Get a grip on your finances before it’s too late

We live in very uncertain times. A financial meltdown could be right around the corner, so the more money we have at our disposal in the future, the better off we’ll be.

Saving for retirement is a great idea and there are a number of different ways we can do that. But saving for the future is not enough. You also need an emergency fund you can draw upon on short notice, if necessary.

Now, it’s difficult enough for many people to save for the future. Trying to also put aside enough money to live on for a month or more – should our income suddenly dry up or an unexpected bill appear in the mail – can be a huge challenge.

The key to establishing and building an emergency fund is learning how to budget your money so you don’t have to live paycheck to paycheck. By carefully cutting expenses and finding creative ways to increase your income, there will be enough left over at the end of the month to set up and then grow an emergency fund.

Here are five action steps you can take, starting right now, that will enable you to build an emergency fund.

  • Figure out where your money is going. Seems simple, but almost everybody who starts keeping track of their spending is amazed at how much they spend and where they spend it.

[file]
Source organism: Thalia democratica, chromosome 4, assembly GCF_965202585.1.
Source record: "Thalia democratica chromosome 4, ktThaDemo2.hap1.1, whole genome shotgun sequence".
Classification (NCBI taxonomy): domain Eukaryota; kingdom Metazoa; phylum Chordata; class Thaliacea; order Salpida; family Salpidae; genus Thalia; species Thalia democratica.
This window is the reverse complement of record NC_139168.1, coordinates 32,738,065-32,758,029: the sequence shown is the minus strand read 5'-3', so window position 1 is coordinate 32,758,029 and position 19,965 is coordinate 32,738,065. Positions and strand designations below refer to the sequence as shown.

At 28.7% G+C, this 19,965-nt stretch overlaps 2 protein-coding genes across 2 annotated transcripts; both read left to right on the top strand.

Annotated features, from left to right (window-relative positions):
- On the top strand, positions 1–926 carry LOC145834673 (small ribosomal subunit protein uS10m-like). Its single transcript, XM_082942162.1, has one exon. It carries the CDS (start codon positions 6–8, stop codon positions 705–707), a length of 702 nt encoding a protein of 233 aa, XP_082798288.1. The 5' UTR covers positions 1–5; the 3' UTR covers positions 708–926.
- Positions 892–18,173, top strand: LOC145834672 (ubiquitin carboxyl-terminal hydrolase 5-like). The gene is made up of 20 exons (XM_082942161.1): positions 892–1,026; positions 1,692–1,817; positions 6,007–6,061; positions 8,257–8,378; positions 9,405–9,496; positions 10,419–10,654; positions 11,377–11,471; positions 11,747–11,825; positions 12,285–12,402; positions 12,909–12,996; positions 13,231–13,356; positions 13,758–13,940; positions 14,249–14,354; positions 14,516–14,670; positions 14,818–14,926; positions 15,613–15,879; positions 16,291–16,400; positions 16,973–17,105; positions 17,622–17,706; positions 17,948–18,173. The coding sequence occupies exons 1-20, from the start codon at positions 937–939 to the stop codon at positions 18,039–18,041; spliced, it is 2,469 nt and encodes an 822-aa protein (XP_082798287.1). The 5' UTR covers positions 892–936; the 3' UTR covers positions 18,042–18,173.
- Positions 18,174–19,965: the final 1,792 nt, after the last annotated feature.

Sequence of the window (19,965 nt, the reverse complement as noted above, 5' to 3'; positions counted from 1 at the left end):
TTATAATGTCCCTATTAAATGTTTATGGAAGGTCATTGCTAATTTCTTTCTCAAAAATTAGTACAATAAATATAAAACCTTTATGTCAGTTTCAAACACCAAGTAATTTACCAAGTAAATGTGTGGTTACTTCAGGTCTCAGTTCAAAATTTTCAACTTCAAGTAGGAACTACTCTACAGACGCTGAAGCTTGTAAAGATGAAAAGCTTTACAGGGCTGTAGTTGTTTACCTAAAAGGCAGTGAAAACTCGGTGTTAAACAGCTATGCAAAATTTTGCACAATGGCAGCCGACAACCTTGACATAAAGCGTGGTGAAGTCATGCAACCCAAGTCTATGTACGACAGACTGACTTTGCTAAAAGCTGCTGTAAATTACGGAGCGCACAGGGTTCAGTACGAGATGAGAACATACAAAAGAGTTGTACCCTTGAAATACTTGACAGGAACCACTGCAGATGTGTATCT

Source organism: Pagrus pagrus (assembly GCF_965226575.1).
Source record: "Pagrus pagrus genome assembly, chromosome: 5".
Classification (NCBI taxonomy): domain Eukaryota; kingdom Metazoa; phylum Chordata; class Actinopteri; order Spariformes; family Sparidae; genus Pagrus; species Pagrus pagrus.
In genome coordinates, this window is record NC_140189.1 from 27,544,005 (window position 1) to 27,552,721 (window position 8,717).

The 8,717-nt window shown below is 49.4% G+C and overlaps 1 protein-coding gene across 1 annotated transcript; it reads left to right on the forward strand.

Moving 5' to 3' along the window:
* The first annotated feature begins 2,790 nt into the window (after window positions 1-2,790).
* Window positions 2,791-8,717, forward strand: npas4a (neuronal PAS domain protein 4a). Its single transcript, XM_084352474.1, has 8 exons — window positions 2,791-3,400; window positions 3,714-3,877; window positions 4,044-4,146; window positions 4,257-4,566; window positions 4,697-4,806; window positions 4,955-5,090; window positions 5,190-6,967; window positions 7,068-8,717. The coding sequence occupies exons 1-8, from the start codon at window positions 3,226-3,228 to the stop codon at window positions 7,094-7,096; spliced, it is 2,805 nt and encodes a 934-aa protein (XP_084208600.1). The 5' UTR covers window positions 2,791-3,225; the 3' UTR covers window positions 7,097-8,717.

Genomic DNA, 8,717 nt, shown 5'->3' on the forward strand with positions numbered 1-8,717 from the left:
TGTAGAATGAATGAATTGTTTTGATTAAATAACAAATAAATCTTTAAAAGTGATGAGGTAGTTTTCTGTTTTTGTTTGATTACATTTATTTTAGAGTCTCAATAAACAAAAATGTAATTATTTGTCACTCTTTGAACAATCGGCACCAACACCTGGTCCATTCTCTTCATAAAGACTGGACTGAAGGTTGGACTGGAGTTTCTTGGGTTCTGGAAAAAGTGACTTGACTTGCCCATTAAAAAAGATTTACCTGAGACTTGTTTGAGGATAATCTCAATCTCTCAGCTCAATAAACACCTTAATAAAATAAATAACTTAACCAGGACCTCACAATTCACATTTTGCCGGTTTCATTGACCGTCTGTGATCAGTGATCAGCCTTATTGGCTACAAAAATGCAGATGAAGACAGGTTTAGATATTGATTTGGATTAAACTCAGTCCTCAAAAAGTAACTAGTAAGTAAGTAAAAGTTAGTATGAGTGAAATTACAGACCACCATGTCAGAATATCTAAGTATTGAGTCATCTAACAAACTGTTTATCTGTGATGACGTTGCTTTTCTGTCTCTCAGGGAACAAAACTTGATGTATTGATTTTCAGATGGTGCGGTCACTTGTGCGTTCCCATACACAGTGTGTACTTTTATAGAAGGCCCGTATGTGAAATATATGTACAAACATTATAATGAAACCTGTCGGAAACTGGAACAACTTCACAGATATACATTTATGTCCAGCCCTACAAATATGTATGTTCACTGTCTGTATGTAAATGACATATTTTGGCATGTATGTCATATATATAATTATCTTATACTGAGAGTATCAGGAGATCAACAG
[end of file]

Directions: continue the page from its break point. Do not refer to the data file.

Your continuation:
• Establish a budget. Determine how much you are going to spend each month on your mortgage or rent, utilities, food, phone, entertainment, etc., then write it out and follow it. Don’t forget to include savings in your formula.
  • Slash expenses. From establishing your budget, you will probably see that you need to cut back on spending in order to save. That’s OK. There is probably a lot of leeway. Many people who focus on cutting expenses can save about $5,000 per year.
  • Increase income. There are many ways you could earn extra cash if you really wanted to. And even if you only chose a few of them, you could increase the amount of money you could put aside for an emergency fund. If you have a fulltime job, look into adding some part-time work. Believe me, it’ll be worth it once you have that nest egg built up. Have a garage sale, teach a class, do some babysitting or make crafts you can sell. The possibilities are endless.
  • Avoid debt. If you have credit cards with room on them, it’s very tempting to make purchases you would not otherwise be able to make. Don’t do it unless you absolutely have to. That $100 clothing item that looks so good in the store won’t look as good in your closet, and it could end up costing you more like $150 if you don’t pay off your balance at the end of the month.

You probably know of many other ways to save enough money to establish an emergency fund. How about sharing some of them with our readers? We’d really appreciate it.


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